Glenwood Springs, CO Colorado
I recently received a response from U.S. Rep. Scott Tipton, R-Colo., addressing my concerns for the proposed elimination of funding for public broadcasting. In it, he notes that he believes public broadcasting “is capable of funding itself through private resources.”
Although I respect the difficult task we face in getting the federal budget under control, I find the rationale he gives for the elimination of funding for public broadcasting to be indicative of what seems to be a blindingly narrow partisan perspective towards the current budget debate.
To assert that the disproportionate proposed funding cuts to education, health, environmental protection, and, in this case, public broadcasting are being done from a sense of fiscal responsibility is rich in hypocrisy.
Rep. Tipton in fact recently voted against considering a motion to amend House Joint Resolution 44, which would have cut the substantial tax subsidies for major oil companies and potentially added over $45 billion to the federal budget over the next decade.
Such a notion has recently been supported by the likes of Sen. Mark Kirk, R-Ill., former Shell Oil CEO John Hoffmeister, and at one time even by former President George W. Bush, all asserting that in times of high oil prices, subsidies provide little, if any, additional incentive for exploration and development.
Combined with forward-looking cuts and stimulus strategies, such measures may go much further to enhance the region’s long-term economic health than the reactionary tactics being seen in the current legislative arena.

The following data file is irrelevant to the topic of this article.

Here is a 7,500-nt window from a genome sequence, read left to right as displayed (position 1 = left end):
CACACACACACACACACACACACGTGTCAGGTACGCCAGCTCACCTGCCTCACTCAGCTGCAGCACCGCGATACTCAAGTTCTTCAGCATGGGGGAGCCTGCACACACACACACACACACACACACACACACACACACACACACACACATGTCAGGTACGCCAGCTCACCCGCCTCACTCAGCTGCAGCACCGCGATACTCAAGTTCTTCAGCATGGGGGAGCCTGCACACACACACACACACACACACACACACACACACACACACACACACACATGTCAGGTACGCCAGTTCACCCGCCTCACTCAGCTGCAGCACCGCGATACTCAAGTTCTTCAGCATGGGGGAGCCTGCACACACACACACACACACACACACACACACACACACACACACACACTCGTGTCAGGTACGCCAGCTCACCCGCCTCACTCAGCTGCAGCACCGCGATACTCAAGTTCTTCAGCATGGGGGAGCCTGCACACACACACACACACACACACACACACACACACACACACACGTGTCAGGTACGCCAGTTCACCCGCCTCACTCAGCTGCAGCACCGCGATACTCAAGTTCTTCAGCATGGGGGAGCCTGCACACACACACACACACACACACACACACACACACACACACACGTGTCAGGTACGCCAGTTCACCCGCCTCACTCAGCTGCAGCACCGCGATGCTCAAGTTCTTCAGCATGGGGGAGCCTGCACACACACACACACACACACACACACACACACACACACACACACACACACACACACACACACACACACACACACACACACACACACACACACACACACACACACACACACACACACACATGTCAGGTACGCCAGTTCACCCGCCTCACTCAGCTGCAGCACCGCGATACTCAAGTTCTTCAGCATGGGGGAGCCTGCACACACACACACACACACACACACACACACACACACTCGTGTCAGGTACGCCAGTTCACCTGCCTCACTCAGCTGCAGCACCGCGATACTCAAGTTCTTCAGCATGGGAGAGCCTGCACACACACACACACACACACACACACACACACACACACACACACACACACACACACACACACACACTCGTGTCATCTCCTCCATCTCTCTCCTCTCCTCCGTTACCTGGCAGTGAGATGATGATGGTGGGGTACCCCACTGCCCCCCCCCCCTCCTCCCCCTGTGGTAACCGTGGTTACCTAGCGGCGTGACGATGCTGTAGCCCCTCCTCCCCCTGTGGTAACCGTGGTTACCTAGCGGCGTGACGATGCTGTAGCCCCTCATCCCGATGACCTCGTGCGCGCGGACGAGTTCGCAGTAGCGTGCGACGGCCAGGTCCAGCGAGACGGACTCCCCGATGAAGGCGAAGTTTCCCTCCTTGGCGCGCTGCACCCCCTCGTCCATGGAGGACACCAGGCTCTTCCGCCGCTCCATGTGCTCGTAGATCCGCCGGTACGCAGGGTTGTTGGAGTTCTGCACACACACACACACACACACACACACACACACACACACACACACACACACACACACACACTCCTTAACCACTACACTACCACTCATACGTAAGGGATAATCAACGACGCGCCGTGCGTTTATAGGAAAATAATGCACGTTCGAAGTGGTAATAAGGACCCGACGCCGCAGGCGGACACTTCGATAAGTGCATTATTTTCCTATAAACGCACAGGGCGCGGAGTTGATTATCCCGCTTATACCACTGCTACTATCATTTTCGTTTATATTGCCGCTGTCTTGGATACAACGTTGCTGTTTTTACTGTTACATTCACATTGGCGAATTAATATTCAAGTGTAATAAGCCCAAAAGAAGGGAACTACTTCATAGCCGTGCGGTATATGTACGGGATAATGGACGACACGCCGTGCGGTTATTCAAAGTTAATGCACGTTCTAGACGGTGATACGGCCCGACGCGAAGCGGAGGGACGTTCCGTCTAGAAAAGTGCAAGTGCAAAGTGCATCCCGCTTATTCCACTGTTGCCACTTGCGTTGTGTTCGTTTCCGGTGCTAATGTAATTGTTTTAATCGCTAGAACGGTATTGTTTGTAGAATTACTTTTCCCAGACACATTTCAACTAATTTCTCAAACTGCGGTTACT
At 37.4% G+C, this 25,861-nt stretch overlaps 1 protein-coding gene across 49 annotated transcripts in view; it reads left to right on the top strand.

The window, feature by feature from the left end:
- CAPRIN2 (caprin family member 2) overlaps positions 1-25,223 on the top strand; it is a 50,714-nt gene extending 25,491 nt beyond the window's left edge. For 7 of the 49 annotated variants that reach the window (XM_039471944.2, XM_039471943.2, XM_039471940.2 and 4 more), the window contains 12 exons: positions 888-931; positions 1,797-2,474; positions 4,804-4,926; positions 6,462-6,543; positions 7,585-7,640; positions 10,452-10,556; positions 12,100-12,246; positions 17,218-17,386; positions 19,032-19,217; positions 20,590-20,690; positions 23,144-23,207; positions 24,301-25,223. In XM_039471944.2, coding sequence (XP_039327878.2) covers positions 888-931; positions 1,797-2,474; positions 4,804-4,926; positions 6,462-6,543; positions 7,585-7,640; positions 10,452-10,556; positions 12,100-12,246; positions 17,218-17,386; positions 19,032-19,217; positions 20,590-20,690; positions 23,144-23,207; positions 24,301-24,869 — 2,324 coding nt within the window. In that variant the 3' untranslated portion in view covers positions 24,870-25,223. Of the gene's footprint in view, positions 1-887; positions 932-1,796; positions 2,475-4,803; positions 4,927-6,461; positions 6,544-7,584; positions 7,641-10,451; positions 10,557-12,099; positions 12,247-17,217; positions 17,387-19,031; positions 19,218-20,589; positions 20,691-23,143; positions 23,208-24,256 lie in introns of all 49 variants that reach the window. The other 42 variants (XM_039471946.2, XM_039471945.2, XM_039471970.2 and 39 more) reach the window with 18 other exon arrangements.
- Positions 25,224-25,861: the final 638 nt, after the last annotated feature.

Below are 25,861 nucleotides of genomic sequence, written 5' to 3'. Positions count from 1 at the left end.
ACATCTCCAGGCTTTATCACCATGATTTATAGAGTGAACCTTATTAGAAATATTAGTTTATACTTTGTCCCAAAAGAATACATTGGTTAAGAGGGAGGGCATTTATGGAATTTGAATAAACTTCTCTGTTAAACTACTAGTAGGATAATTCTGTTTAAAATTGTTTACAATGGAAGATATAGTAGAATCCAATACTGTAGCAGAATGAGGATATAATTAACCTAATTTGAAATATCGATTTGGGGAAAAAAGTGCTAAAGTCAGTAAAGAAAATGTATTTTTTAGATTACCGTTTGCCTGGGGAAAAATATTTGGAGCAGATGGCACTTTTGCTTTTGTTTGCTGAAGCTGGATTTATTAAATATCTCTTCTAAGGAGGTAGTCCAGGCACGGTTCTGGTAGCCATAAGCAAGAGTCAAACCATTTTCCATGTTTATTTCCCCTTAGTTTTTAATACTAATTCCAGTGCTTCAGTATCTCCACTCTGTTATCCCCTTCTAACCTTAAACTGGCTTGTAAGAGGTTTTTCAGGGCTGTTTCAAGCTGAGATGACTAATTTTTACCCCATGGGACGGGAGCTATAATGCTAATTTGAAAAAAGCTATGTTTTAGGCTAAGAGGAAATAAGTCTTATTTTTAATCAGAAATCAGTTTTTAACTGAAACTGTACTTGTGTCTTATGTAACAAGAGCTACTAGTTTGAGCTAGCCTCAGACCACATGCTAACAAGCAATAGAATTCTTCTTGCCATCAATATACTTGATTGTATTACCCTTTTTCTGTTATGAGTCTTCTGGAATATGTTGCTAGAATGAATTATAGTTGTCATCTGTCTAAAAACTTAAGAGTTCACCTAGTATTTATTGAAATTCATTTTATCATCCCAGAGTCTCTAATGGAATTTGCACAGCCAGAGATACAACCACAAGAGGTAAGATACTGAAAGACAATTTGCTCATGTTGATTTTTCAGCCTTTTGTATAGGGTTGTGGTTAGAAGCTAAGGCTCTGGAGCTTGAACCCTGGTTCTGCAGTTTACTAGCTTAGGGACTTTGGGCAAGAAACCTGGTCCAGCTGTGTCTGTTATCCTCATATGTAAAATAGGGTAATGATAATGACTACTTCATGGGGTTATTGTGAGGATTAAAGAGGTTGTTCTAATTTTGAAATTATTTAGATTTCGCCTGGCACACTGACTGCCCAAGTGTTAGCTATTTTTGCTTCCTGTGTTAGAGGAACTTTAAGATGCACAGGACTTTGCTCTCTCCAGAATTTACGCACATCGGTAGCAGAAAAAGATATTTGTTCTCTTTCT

If it is Tipton’s rationale that a sector does not need public support when it is capable of sustaining itself through private resources, it very well deserves to be directed at entities other than those seemingly contrary to his ideological views.
The concern surrounding eliminating funding for the Corporation for Public Broadcasting seems, again, to be indicative of a reactionary and, in some cases, even retributive approach to governing seen in the current political arena. It is with respect that I hope that any discontentment around the current budget debate can be directed to press Mr. Tipton to be more inclusive and prudent in his public service.
I have heard Garfield County Commissioner John Martin say that wastewater such as that from gas drilling can be recycled. While that’s true, to a point, it’s not a fix for the problem of highly contaminated water that is a byproduct of fracking.
The March 2 edition of the New York Times published an article on the topic. The web source is: http://www.nytimes.com/2011/03/02/us/02gas.html
It is titled “Wastewater Recycling No Cure-All in Gas Process,” and it is written by Ian Urbina.
While the article pertains to gas fracking in Pennsylvania, we all know that potable water is an even bigger issue in Colorado.
I would hope that Mr. Martin would reconsider.
Laura Van Dyne
Thanks to Tina Holtz for her March 3 letter to the editor in which she provided the positive “facts of life” about our much maligned oil and gas industry.
As one of many “fair and balanced” residents of Battlement Mesa living among the “nattering nabobs of negativity,” I greatly appreciate her effort to set the record straight.
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The Forest Service plans to replace the Carbondale Aspen-Sopris ranger district station with a newer, larger facility.